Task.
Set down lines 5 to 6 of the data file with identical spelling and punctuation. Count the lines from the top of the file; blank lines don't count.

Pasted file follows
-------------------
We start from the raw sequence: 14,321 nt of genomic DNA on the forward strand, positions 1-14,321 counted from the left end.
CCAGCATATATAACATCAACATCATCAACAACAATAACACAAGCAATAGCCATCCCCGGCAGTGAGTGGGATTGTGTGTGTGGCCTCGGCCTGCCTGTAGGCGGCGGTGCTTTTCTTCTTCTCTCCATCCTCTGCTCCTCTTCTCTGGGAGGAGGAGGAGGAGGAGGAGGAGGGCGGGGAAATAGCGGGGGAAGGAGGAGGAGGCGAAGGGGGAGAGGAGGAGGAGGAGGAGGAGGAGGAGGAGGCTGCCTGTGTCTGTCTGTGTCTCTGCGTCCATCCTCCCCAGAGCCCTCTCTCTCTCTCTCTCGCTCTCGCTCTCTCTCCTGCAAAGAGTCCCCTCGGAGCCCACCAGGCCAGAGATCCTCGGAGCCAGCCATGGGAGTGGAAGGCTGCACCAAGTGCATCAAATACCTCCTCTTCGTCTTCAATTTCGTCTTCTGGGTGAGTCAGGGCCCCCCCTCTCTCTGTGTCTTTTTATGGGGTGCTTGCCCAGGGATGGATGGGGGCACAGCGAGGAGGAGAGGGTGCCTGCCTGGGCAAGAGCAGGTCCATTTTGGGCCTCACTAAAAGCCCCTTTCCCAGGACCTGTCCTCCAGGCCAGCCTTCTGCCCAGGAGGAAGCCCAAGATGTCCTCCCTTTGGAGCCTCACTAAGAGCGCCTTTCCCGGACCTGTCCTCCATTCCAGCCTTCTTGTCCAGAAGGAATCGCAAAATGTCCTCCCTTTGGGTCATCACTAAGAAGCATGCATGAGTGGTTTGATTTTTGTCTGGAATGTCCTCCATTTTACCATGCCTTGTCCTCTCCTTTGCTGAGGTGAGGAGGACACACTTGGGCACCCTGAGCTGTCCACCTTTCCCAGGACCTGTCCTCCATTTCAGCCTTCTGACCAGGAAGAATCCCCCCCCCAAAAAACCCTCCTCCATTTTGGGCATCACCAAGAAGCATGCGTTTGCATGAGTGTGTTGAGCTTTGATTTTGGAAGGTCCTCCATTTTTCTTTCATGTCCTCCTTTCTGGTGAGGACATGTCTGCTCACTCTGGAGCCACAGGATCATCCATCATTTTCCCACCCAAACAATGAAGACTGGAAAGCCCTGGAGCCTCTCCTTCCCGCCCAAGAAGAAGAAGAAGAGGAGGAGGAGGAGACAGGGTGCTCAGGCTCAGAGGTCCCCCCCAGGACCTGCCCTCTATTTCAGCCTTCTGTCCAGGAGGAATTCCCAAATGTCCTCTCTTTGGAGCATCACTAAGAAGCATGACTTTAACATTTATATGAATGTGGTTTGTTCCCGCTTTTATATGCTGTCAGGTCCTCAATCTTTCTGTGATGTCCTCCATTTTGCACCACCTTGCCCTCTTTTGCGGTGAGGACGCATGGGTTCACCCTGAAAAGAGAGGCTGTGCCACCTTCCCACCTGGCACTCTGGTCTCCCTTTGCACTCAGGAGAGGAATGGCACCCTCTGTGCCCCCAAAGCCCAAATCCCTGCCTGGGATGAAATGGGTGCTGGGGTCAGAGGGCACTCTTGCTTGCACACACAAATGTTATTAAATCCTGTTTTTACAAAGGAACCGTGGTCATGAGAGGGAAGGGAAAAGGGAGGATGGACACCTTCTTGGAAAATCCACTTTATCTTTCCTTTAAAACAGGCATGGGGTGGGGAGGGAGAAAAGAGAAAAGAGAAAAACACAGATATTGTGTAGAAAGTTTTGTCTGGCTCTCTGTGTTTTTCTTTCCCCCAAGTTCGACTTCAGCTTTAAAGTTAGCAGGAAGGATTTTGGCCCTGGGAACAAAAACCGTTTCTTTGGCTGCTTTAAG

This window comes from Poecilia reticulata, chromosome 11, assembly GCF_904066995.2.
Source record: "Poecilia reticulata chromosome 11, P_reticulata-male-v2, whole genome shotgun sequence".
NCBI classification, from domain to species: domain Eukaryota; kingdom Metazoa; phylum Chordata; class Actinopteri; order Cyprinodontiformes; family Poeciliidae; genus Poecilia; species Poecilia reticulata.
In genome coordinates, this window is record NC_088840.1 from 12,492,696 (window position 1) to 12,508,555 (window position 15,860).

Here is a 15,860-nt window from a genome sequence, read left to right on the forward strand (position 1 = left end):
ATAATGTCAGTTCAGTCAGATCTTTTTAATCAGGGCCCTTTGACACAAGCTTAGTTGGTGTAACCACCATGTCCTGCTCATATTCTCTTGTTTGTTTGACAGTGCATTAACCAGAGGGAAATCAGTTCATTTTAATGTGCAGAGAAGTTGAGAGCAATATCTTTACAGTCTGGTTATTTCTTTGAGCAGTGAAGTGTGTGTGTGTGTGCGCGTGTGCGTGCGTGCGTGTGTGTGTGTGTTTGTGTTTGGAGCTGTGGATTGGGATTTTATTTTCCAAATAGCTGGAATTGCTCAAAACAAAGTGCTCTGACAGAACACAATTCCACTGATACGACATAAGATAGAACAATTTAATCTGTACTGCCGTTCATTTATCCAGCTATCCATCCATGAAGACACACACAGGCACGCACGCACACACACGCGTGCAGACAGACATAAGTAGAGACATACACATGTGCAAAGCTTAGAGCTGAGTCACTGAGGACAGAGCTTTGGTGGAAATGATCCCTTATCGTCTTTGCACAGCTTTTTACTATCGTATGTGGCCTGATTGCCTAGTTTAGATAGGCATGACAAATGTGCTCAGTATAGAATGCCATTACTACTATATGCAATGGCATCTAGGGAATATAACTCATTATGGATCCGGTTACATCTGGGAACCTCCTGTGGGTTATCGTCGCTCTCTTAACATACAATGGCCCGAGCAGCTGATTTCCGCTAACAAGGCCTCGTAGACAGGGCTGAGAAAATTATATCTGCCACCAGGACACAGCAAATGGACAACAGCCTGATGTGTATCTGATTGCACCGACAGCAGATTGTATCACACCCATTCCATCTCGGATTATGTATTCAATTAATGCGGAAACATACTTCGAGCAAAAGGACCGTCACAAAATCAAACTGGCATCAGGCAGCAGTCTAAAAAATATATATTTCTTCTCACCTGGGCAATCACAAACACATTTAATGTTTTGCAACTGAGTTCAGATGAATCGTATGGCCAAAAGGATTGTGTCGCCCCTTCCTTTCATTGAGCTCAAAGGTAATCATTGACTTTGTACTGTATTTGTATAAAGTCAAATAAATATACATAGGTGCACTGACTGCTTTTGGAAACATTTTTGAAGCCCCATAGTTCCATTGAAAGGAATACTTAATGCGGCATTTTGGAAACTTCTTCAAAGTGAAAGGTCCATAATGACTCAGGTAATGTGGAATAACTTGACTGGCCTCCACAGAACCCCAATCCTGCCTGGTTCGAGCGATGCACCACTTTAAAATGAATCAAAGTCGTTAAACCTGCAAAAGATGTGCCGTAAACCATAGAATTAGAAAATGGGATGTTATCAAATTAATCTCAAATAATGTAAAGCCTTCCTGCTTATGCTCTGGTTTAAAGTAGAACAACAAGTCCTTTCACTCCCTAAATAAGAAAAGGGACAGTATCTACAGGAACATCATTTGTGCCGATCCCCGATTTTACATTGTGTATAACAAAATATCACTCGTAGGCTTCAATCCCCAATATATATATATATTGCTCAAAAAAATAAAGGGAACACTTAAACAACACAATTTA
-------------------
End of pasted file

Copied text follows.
NCBI classification, from domain to species: domain Eukaryota; kingdom Metazoa; phylum Chordata; class Actinopteri; order Cyprinodontiformes; family Poeciliidae; genus Poecilia; species Poecilia reticulata.
In genome coordinates, this window is record NC_088840.1 from 12,492,696 (window position 1) to 12,508,555 (window position 15,860).